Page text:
Five things to consider when choosing your kitten or cat
Choosing a new kitten or cat is a big responsibility – after all, you could be sharing your life with your new feline friend for up to twenty years or more. But how do you choose which kitten or cat to bring into your home? Here we provide some handy tips to help you choose.
1. Consider your circumstances
Cats are wonderfully adaptable, independent creatures, and will fit themselves seamlessly into your life…right? Unfortunately, this isn’t quite true. There are a number of important things to consider before choosing your cat, such as: will she have access to a garden or outside space? Will someone always be at home to keep her company, or will she need to be on her own from time to time? Are there (or will there be) children in the house? How old are they? What about dogs or other pets?
Certain breeds of cat are better suited to being indoor cats, and some don’t like to be left alone. Others get on better with children and toddlers – and even dogs! So it’s worth doing your research to make sure you’re getting a cat that suits your lifestyle and circumstances.
2. Pure breed or mixed breed?
Getting a particular breed of cat – for example a Persian or a Bengal – has certain advantages. You know exactly what the cat will look like, and you get a good deal of insight into what their personality might be, and how they’ll suit your circumstances.
However, cat breeds are often expensive – particularly if you buy them from a breeder. Pure breeds can also be prone to hereditary health problems, which are bad for your cat, and your wallet (insurance is a must!). The good old-fashioned moggy, or mixed breed cat, has the advantage of being both cheap and pretty robust when it comes to health. You also won’t have to travel too far to find one!
3. Cat or kitten?
Kittens are unbelievably cute and great fun to be around; helping them learn to navigate the world is one of the joys of cat ownership. But let’s face it, kittens are basically babies, and consequently need a lot of time, care and attention. If you don’t have that time, then adopting an adult cat who already knows the ropes when it comes to living with humans could be the right choice for you. An adult cat is also a known quantity – the rescue centre or previous owner will be able to tell you a lot about her personality and foibles, helping you decide if you’re a good match. With a kitten, who knows what they’ll grow up like? And while certain breeds do have recognised personality traits, you can never be completely sure how any individual kitten will turn out.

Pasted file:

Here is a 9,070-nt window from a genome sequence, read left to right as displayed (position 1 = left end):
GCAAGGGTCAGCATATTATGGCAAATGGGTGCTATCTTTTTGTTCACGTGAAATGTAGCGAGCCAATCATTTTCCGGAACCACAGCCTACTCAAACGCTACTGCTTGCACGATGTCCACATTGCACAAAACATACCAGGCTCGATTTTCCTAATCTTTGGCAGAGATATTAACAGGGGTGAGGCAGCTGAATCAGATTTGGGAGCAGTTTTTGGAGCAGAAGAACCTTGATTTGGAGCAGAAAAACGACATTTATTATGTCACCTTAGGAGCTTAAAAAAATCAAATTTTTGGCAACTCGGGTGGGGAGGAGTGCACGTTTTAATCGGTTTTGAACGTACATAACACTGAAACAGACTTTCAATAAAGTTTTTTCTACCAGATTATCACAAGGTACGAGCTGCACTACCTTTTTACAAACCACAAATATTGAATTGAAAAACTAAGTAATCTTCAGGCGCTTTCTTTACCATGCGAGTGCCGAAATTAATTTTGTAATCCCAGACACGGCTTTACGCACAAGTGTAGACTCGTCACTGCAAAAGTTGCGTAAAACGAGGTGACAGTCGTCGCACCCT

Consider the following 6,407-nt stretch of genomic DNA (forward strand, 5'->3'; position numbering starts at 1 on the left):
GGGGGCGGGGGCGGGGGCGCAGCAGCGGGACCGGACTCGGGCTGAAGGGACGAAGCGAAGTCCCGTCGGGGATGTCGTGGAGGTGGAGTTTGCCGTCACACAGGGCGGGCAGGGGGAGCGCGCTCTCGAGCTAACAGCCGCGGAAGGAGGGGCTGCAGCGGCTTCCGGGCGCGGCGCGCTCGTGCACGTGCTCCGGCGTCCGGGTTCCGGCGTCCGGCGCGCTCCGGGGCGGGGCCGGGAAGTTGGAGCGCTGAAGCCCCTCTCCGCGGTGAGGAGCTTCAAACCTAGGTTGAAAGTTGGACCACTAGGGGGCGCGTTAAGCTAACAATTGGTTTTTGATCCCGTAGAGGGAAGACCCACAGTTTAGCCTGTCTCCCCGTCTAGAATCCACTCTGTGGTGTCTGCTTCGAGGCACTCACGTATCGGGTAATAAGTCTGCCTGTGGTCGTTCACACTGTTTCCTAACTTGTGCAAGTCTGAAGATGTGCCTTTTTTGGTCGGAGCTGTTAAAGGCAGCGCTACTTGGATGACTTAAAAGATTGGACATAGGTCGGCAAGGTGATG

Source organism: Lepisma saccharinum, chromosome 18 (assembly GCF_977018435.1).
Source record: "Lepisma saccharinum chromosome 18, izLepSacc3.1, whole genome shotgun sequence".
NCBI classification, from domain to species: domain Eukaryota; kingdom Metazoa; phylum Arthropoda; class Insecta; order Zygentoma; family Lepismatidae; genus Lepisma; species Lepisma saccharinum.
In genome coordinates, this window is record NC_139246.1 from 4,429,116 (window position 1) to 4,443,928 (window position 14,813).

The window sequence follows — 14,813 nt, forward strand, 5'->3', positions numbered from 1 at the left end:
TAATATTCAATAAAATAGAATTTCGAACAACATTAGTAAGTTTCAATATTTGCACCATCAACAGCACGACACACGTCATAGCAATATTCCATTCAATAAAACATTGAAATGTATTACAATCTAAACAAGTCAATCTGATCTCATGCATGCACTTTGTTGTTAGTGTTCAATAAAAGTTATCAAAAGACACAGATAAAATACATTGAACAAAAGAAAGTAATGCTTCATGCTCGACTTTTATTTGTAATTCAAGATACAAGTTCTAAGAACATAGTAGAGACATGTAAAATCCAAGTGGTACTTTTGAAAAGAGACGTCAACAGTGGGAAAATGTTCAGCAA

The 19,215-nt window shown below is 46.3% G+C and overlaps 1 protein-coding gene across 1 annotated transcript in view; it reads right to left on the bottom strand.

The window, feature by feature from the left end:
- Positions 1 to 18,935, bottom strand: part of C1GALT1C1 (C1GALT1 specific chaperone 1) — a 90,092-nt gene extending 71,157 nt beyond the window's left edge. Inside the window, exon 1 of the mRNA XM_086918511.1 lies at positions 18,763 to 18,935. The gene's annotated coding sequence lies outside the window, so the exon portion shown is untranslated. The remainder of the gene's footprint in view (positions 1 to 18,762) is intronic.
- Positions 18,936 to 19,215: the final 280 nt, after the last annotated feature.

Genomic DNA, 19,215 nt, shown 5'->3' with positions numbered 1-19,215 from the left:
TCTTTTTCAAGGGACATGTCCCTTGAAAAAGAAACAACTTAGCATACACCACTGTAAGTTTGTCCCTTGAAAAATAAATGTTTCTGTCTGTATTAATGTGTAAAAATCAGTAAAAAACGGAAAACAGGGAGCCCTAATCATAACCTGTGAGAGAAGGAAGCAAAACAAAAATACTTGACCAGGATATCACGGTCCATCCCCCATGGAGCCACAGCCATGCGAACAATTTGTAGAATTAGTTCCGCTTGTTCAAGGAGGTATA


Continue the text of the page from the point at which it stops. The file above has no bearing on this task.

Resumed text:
4. Cat rescue centre or breeder?
Cat rescue centres are full of cats and kittens looking for a loving home. There are many advantages to getting a cat or kitten from a rescue centre, not least the warm feeling that comes with being a ‘rescuer’. On a more prosaic level, all cats and kittens from rescue centres will be properly health-checked and treated for parasites, and the staff there will spend time with you to help you find your purr-fect match.
If you have your heart set on a particular breed of kitten, then a breeder might be the best option for you. Unfortunately, not all breeders are responsible, so here’s a handy checklist to help you identify the best options in your area:
- Compile a shortlist of breeders near you (or at least not too far!), based on online reviews or – if possible – word-of-mouth recommendations from other owners of your chosen breed
- Check that the breeders on the shortlist are registered with the Governing Council of the Cat Fancy (GCCF) – membership doesn’t guarantee a responsible breeder, but it can help inform your decision
- Visit each of the breeders on your shortlist to get a feel for what they’re like. Look out for signs of distress in their cats, a dirty environment and any other potential warning signs
- Meet the parents – at the very least you should be able to meet the mother of the litter you’ll be choosing from, so you can see what your kitten might be like as an adult. Ask about both parents’ health and whether they’ve been screened for any hereditary health problems associated with the breed
- Talk to them – a good breeder won’t just be trying to sell a kitten; they’ll be trying to find it a good home. So if they don’t ask you any questions, or show any interest in your circumstances, then this might be another red flag
Once you’ve done your research, you will hopefully identify at least one good quality option in your area. Now all you have to do is choose which kitten to give a home to…
5. Listen to your heart!
Whether you go to a cat rescue centre or a breeder, the chances are you’ll have a number of cats or kittens to choose from. No doubt each will be adorable in its own way, but you may find that one in particular steals your heart away, perhaps in the way she looks at you, or because she naturally comes to you for affection. If it’s love at first sight, go with your heart!
But if you’re finding it hard to decide, particularly among a single litter of kittens, then take a closer look at the personalities on display. If one of the kittens is showing signs of aggression, then this may be an indication of how she’ll turn out later in life. Similarly, a shy kitten that won’t make eye contact may always retain these traits. Look for a kitten that’s confident and playful with its litter mates, without being overly rough. And most importantly, look for one who shows interest in interacting with you!
Whichever cat or kitten you choose – congratulations! Bringing a new cat into your home is a joyful, exciting time – your life will never be the same again. And remember that, while a cat makes a wonderful companion, there’s a lot to learn about how to meet her needs and provide her with the best possible environment. Good luck!
Teach your new kitten to use her toilet with our guide to cat litter training.